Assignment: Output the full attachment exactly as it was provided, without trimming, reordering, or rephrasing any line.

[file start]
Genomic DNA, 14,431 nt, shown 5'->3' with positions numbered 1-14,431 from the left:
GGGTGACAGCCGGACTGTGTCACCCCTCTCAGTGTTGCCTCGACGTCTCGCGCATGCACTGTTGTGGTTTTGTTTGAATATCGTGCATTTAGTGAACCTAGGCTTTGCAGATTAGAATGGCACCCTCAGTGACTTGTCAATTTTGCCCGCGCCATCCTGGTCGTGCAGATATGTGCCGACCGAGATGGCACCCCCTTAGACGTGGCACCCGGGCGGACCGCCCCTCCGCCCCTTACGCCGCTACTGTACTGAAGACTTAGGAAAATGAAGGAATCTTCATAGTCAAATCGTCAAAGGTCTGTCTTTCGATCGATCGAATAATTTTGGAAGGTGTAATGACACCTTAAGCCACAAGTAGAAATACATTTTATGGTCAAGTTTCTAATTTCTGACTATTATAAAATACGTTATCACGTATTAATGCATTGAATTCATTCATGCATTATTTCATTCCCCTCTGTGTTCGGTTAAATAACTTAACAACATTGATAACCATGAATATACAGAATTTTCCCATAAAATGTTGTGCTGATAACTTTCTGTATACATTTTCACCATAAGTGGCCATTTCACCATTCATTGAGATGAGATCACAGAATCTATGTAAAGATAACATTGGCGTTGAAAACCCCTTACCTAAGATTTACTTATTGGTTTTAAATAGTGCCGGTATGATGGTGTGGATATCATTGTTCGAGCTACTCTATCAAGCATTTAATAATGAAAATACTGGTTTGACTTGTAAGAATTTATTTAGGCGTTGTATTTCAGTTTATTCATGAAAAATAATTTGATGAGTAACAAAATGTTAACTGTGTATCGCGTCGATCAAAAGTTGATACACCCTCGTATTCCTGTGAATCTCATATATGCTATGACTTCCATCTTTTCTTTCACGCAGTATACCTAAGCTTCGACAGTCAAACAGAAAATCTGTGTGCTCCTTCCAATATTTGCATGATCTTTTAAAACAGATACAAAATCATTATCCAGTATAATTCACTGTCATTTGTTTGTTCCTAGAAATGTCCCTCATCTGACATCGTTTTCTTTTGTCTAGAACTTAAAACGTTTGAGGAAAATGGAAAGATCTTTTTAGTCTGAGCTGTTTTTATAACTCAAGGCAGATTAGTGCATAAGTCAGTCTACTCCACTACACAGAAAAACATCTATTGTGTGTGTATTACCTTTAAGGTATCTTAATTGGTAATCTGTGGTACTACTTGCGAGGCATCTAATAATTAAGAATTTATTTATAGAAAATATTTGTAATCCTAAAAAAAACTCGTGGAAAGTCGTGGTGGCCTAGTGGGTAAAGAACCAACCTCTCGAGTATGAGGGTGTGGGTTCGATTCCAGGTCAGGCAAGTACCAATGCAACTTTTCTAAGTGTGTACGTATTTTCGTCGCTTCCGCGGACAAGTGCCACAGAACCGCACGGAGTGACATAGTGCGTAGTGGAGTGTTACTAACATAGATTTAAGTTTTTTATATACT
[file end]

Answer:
Genomic DNA, 14,431 nt, shown 5'->3' with positions numbered 1-14,431 from the left:
GGGTGACAGCCGGACTGTGTCACCCCTCTCAGTGTTGCCTCGACGTCTCGCGCATGCACTGTTGTGGTTTTGTTTGAATATCGTGCATTTAGTGAACCTAGGCTTTGCAGATTAGAATGGCACCCTCAGTGACTTGTCAATTTTGCCCGCGCCATCCTGGTCGTGCAGATATGTGCCGACCGAGATGGCACCCCCTTAGACGTGGCACCCGGGCGGACCGCCCCTCCGCCCCTTACGCCGCTACTGTACTGAAGACTTAGGAAAATGAAGGAATCTTCATAGTCAAATCGTCAAAGGTCTGTCTTTCGATCGATCGAATAATTTTGGAAGGTGTAATGACACCTTAAGCCACAAGTAGAAATACATTTTATGGTCAAGTTTCTAATTTCTGACTATTATAAAATACGTTATCACGTATTAATGCATTGAATTCATTCATGCATTATTTCATTCCCCTCTGTGTTCGGTTAAATAACTTAACAACATTGATAACCATGAATATACAGAATTTTCCCATAAAATGTTGTGCTGATAACTTTCTGTATACATTTTCACCATAAGTGGCCATTTCACCATTCATTGAGATGAGATCACAGAATCTATGTAAAGATAACATTGGCGTTGAAAACCCCTTACCTAAGATTTACTTATTGGTTTTAAATAGTGCCGGTATGATGGTGTGGATATCATTGTTCGAGCTACTCTATCAAGCATTTAATAATGAAAATACTGGTTTGACTTGTAAGAATTTATTTAGGCGTTGTATTTCAGTTTATTCATGAAAAATAATTTGATGAGTAACAAAATGTTAACTGTGTATCGCGTCGATCAAAAGTTGATACACCCTCGTATTCCTGTGAATCTCATATATGCTATGACTTCCATCTTTTCTTTCACGCAGTATACCTAAGCTTCGACAGTCAAACAGAAAATCTGTGTGCTCCTTCCAATATTTGCATGATCTTTTAAAACAGATACAAAATCATTATCCAGTATAATTCACTGTCATTTGTTTGTTCCTAGAAATGTCCCTCATCTGACATCGTTTTCTTTTGTCTAGAACTTAAAACGTTTGAGGAAAATGGAAAGATCTTTTTAGTCTGAGCTGTTTTTATAACTCAAGGCAGATTAGTGCATAAGTCAGTCTACTCCACTACACAGAAAAACATCTATTGTGTGTGTATTACCTTTAAGGTATCTTAATTGGTAATCTGTGGTACTACTTGCGAGGCATCTAATAATTAAGAATTTATTTATAGAAAATATTTGTAATCCTAAAAAAAACTCGTGGAAAGTCGTGGTGGCCTAGTGGGTAAAGAACCAACCTCTCGAGTATGAGGGTGTGGGTTCGATTCCAGGTCAGGCAAGTACCAATGCAACTTTTCTAAGTGTGTACGTATTTTCGTCGCTTCCGCGGACAAGTGCCACAGAACCGCACGGAGTGACATAGTGCGTAGTGGAGTGTTACTAACATAGATTTAAGTTTTTTATATACT